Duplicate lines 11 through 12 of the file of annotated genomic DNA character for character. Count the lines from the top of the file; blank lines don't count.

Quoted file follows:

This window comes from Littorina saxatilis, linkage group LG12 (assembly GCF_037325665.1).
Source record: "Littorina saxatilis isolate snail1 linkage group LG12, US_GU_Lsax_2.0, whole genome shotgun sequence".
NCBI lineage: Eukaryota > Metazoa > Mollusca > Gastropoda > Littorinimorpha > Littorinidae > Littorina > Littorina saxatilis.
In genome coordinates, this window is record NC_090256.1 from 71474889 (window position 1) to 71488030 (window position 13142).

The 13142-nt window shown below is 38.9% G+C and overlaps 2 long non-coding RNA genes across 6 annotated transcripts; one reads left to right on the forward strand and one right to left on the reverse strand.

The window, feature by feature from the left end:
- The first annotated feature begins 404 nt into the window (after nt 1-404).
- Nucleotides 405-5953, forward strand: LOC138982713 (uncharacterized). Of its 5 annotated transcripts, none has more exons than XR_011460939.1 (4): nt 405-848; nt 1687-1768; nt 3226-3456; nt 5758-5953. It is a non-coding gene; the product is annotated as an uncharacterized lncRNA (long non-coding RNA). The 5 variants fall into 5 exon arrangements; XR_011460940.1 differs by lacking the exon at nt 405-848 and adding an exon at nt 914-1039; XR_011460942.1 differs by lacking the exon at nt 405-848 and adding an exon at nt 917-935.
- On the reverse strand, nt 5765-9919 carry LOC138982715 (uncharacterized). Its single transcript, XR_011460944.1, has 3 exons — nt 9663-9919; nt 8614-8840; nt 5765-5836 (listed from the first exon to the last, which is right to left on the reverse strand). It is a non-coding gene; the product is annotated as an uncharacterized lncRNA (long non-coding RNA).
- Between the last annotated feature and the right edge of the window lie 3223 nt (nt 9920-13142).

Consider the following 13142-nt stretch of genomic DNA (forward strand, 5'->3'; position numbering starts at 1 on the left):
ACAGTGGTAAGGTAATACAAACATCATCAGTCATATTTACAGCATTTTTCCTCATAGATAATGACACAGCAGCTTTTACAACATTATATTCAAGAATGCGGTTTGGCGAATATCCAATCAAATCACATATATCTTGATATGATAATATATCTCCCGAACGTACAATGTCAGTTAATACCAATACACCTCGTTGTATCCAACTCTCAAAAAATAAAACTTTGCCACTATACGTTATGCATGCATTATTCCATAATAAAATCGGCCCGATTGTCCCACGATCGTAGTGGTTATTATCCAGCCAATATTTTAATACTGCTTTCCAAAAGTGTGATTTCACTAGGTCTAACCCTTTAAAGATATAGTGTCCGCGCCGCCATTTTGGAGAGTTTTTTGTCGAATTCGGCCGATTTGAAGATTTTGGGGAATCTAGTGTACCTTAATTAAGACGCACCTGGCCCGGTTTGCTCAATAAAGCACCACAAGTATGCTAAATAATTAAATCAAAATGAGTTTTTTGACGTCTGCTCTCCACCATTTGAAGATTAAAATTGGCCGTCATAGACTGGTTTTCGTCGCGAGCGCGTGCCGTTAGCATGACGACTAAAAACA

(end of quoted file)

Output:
Consider the following 13142-nt stretch of genomic DNA (forward strand, 5'->3'; position numbering starts at 1 on the left):
ACAGTGGTAAGGTAATACAAACATCATCAGTCATATTTACAGCATTTTTCCTCATAGATAATGACACAGCAGCTTTTACAACATTATATTCAAGAATGCGGTTTGGCGAATATCCAATCAAATCACATATATCTTGATATGATAATATATCTCCCGAACGTACAATGTCAGTTAATACCAATACACCTCGTTGTATCCAACTCTCAAAAAATAAAACTTTGCCACTATACGTTATGCATGCATTATTCCATAATAAAATCGGCCCGATTGTCCCACGATCGTAGTGGTTATTATCCAGCCAATATTTTAATACTGCTTTCCAAAAGTGTGATTTCACTAGGTCTAACCCTTTAAAGATATAGTGTCCGCGCCGCCATTTTGGAGAGTTTTTTGTCGAATTCGGCCGATTTGAAGATTTTGGGGAATCTAGTGTACCTTAATTAAGACGCACCTGGCCCGGTTTGCTCAATAAAGCACCACAAGTATGCTAAATAATTAAATCAAAATGAGTTTTTTGACGTCTGCTCTCCACCATTTGAAGATTAAAATTGGCCGTCATAGACTGGTTTTCGTCGCGAGCGCGTGCCGTTAGCATGACGACTAAAAACA